Skin-to-skin contact has been a gift of life for little Nellys

Her mother says that the Kangaroo Mother Program and the Care for Child Development activities have guided her on what to do to help her little girl develop.

Saiury Calcaño
08 August 2021

On Monday, May 17th, María Virginia, who works as a Police Sergeant, woke up and felt pain similar to contractions, something normal during her high-risk twin pregnancy. She took her medicine and followed her everyday routine. However, as evening fell, she was shocked by more intense pain and told her father to take her to the hospital.

When she arrived at the hospital, her blood pressure increased, she was put under anesthesia, and an emergency cesarean section was performed. Hours later, doctors were able to finish the surgery and deliver a boy and a girl, alive at just 28 weeks' gestation.

“When I woke up, I asked about them, and they told me that they were in the incubator and were receiving oxygen. I felt sad because I thought they were going to be born well, since weeks before I had received an injection to help their lungs mature”. She also told us that her greatest wish was to see them and hold them in her arms.

Mujer y su bebé
UNICEF/_CAM6755/Guerra

Little Nellys receives caresses from her mother María Virginia, while receiving recommendations from Dr. Cleotilde Matos, an expert counselor in Care for Child Development (CCD) and coordinator of the Mother Kangaroo Program at the San Lorenzo de Los Mina Maternal and Child Hospital in the Dominican Republic.

Two days later, she was finally able to see them and felt deeply sad when she saw the boy. He was too small and had lung problems. The following Friday, she was discharged, but her newborn children, Nellys Julianny and Julian Yoel remained in the hospital. María Virginia came every day between 11 in the morning until 1 in the afternoon, which were the allowed visiting hours. Julian had a lot of trouble breathing and, although he was still in intensive care and under constant monitoring, she was warned to prepare for the worst. The next day the boy passed away.

"I cried on the way to the hospital. I didn't think I would be able to see Julián Yoel again. I was never able to hold him in my arms ... he weighed only 930 grams," this 36-year-old woman narrates with nostalgia and courage.

Kangaroo mother

After that sad Monday when her son passed away, her daughter Nellys Julianny also got worse, and they connected her to a respirator. "At that moment, I promised myself that I had to be strong for her and regain my strength." Thanks to the guidance from health personnel on the Care for Child Development approach, María Virginia put a series of recommendations into practice. "I started to caress her, to talk to her, and she started to get better," she said with a slight smile.

Mujer y su bebé
UNICEF/_CAM6789/Guerra

María Virginia carries her baby following the recommendations of the Kangaroo Mother Program at the San Lorenzo de Los Mina Maternal and Child Hospital in the Dominican Republic.

Today, after 21 days in intensive care, Nellys Julianny finally left the incubator and is with her mother, who is happy to see her face to face and carry her in her arms.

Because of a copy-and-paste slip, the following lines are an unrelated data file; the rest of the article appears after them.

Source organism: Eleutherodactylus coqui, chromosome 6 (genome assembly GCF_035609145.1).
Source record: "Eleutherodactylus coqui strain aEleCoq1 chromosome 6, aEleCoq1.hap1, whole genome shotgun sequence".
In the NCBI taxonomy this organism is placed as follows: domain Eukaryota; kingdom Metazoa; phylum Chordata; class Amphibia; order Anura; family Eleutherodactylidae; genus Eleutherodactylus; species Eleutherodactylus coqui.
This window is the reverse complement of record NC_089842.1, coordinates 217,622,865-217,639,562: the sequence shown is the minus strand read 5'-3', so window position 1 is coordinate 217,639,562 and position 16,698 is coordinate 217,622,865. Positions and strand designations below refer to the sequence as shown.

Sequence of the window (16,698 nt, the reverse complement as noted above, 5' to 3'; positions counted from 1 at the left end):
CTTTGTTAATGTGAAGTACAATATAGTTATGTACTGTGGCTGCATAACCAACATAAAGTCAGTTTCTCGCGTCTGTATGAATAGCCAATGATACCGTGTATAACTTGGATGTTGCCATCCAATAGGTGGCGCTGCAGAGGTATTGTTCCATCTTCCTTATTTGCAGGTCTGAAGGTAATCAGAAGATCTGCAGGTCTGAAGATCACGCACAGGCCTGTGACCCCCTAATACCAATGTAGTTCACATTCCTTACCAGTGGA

“In the Intensive Care Unit, I could hardly see or touch her. Only two days ago, I carried her and was relieved to put her here on my chest. It was the first time I had seen her closely, and she immediately settled on my body. I felt an emotion that I cannot explain. I am delighted that she came out of the incubator; now I am her human incubator ”, she emphasized firmly.

Nellys Julianny, named after her two grandmothers, is now one month old, and although she is at the right weight, she does not suck well and is still a premature baby. That is why she entered the Kangaroo Mother Program because, even though she has been discharged, the doctors hope that she will gain a little more weight and learn to suck breast milk.

Her mother says that the Kangaroo Mother Program and the Care for Child Development activities have guided her on what to do to help her little girl develop.  

Mujer y su bebé
UNICEF/_CAM6803/Guerra

Little Nellys looks for her mother's gaze and follows her every move attentively.

Dr. Cleotilde Matos, a perinatologist pediatrician at the de Los Mina Maternal and Child Hospital, explains that Kangaroo Mother is a care strategy for premature children that revolves around skin-to-skin contact, breastfeeding, and the bond between the mother and the baby. Babies born prematurely regulate their temperature and heart rate by remaining in skin-to-skin contact with their mothers. The Care for Child Development (CCD) approach provides parents with strategies to stimulate them by providing nurturing and respectful care from birth, which complements the Kangaroo Mom Program. “The CCD approach creates a bond that gives the baby security. We teach the mothers to talk to their babies, to caress them, to look at them, to make them feel that they are loved, and their needs are acknowledged”, explains the specialist.

María Virginia thinks that human warmth and encouragement work. Nellys Julianny knows her mother's voice, she also opens her eyes and cries, something she did not do before.

The greatest wish of Maria Virginia, who is also mother to a 12-year-old girl and a 1-and-a-half-year-old boy is that “she can fend for herself, that she learns to breastfeed and that her sister and brother can be with her”. She looks at her baby, a survivor with large and alert eyes, who is aware of all her mother’s movements.

Mujer, su bebé y la doctora observando
UNICEF/_CAM6805/Guerra

María Virginia receives advice from Dr. Cleotilde Matos, an expert in Care for Child Development (CCD) and coordinator of the Kangaroo Mother Program at the San Lorenzo de Los Mina Maternal and Child Hospital in the Dominican Republic.